Over the past two years I have been on a quest to convert my father-in-law to a craft beer drinker. He has held out on me every time saying “My Heineken is still better,” as a craft beer drinker that has enraged me since the first day he said it and ever since, I’ve been on a quest to convert him. Here’s the background, he’s a upper 50’s Ecuadorian man who has been drinking pilsners since before I was born. In Ecuador the most popular brand of beer is called Pilsener (no serious that’s the name of the beer) and from what I hear and the reviews I see(Ratebeer and BeerAdvocate), its horrible, even he kids that the beer tastes like water. So it got me to thinking about Latinos in general and why we drink such crappy beer. Why are we content with drinking yellowish glasses of water with a hint of alcohol? Why can’t we embrace good quality beer? Why are we stuck in this rut of low quality beer and more importantly, can we climb out? So begins the Quandary of Latinos and Beer
In Puerto Rico, where my family is from, the major players are Heineken, Coors Light and Medalla a local brew only sold on the island. These are all pale lagers and aren’t great representatives of beer but they all have one thing in common, they all are refreshing. They are served extremely cold and are a great way to cool off, which you need in the Caribbean or in Central and South America. So this makes me think about everything working against me here and all of the factors that led Latinos to drink shitty beer: Climate, Culture and History.
Climate: It’s hot close to the equator and when one wants to cool off, nothing beats an ice cold beer. When beer is that cold you lose most of the flavor, so it doesn’t matter what you are drinking if its near freezing its all going to taste similar. Many craft beers that I enjoy are done so around 58 degrees, which for me is perfect but if its 98 degrees and humid, that cellar temp beer is not going to cut it and that Imperial Coffee Stout doesn’t seem that appealing anymore. So in the end I understand that move towards cold beer and its dominance in Latin American countries.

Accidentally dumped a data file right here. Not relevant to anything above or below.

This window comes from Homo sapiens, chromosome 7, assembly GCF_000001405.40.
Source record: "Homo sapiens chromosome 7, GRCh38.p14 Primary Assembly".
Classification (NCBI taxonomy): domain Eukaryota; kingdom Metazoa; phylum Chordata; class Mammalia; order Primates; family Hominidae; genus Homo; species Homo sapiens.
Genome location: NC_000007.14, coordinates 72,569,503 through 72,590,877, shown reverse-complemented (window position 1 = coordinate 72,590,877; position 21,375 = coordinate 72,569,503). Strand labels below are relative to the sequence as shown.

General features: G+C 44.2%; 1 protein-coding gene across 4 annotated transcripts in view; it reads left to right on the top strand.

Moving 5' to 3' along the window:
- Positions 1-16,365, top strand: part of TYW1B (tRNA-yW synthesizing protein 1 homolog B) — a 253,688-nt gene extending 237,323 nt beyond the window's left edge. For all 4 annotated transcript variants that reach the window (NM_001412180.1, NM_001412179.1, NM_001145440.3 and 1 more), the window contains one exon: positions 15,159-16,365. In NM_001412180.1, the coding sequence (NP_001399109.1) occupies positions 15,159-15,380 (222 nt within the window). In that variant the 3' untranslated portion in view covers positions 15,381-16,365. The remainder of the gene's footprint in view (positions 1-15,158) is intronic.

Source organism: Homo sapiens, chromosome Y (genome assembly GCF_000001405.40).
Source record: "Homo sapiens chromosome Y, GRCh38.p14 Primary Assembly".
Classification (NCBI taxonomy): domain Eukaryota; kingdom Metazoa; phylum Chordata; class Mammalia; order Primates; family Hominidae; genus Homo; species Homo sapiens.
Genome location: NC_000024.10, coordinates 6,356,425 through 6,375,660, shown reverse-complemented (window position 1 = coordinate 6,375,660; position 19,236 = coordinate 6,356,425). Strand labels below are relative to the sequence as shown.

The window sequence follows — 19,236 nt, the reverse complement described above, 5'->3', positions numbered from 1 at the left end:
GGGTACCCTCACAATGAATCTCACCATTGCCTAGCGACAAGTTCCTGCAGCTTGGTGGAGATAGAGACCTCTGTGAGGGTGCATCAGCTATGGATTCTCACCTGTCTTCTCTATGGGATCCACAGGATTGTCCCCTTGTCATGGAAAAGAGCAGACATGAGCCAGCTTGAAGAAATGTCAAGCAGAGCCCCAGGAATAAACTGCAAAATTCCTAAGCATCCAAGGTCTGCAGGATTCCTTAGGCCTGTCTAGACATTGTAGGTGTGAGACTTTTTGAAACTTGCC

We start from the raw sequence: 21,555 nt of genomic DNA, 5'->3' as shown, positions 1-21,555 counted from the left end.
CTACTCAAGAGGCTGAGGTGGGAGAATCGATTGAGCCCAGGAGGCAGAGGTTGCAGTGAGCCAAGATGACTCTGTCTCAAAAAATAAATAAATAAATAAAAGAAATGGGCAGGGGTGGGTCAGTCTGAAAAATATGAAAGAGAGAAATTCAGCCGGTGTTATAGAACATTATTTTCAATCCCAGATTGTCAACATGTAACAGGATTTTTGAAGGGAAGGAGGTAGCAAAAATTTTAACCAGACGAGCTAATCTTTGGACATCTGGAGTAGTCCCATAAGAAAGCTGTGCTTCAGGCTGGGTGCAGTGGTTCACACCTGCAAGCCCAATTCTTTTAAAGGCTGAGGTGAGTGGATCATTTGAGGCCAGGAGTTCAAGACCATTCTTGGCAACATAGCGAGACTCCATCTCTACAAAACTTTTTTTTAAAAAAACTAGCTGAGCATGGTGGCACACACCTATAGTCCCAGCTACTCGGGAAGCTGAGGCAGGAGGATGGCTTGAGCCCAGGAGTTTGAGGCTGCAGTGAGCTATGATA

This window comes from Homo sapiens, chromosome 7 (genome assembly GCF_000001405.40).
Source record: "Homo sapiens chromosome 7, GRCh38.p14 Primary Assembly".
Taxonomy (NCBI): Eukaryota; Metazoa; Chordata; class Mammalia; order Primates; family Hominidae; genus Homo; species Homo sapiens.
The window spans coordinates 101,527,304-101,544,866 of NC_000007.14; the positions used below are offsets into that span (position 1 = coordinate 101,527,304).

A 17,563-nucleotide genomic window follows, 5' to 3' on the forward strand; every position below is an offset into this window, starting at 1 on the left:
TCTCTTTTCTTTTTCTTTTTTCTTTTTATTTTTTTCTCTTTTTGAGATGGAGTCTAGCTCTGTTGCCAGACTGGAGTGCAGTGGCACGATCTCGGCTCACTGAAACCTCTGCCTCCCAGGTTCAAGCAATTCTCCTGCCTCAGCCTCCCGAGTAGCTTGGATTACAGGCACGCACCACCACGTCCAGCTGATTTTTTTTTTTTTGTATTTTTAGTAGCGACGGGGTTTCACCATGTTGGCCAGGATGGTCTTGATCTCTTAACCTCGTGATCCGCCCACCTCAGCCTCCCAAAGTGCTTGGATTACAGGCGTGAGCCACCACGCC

Culture: Many of the Latin American countries have their own national brewery, one that carries a lot of pride along with it. In Puerto Rico they have Medalla beer its a light lager just like the rest. Here are a few examples:
|Argentina: Quilmes||Ecuador: Pilsner||Colombia: Aguila|
|Costa Rica: Imperial||Dominican Repulic: Presidente||Honduras: Salva Vida|
|Mexico: Tecate||Peru: Cusquena||the list goes on…|
All of these beers are deeply ingrained into the culture and tradition of their countrymen, a national pride if you will. Much like Bud Light is to us, their beers represent a part of their culture and traditions. So moving on to something different is like asking them to let go a little piece of what makes them Latino.
History: Many Latinos in the U.S. have found solace, here in America, in beers that are similar to what they grew up with. It’s hard to break with history and change is not always freely accepted. In my case, I have to compete with 50 years worth of history and convert my father in law to the craft side. Slowly but surely though, I mean he’s drinking Heineken right? Something probably not available to him in Ecuador 50 years ago.
A few nights ago I realized that it is possible to shake that cancer of shitty beer because I met Edgard. Here I have an older gentleman, around the age of my step father and here he is at a craft beer bar with me drinking really quality beer. When I saw him drink the same beers I was and REALLY enjoying them, I knew it’s possible and I knew that I had a shot at converting my father in law. Speaking to Os Cruz of NJ Craft Beer he told me that his father was always the type to try the imports which got both him and his brother started on craft beer, so you can say that Edgard introduced his sons to alternative beers. Which blows my mind! :)
So I find myself in a quandary of sorts over how to go about breaking decades of Culture and History and take one step closer to solving this riddle. I’m looking for that perfect introduction beer one that breaks with his decades of tradition and embraces something new, something domestic, something better. When I find that beer I’ll let all of your know but now at least I do know the the possibility exists.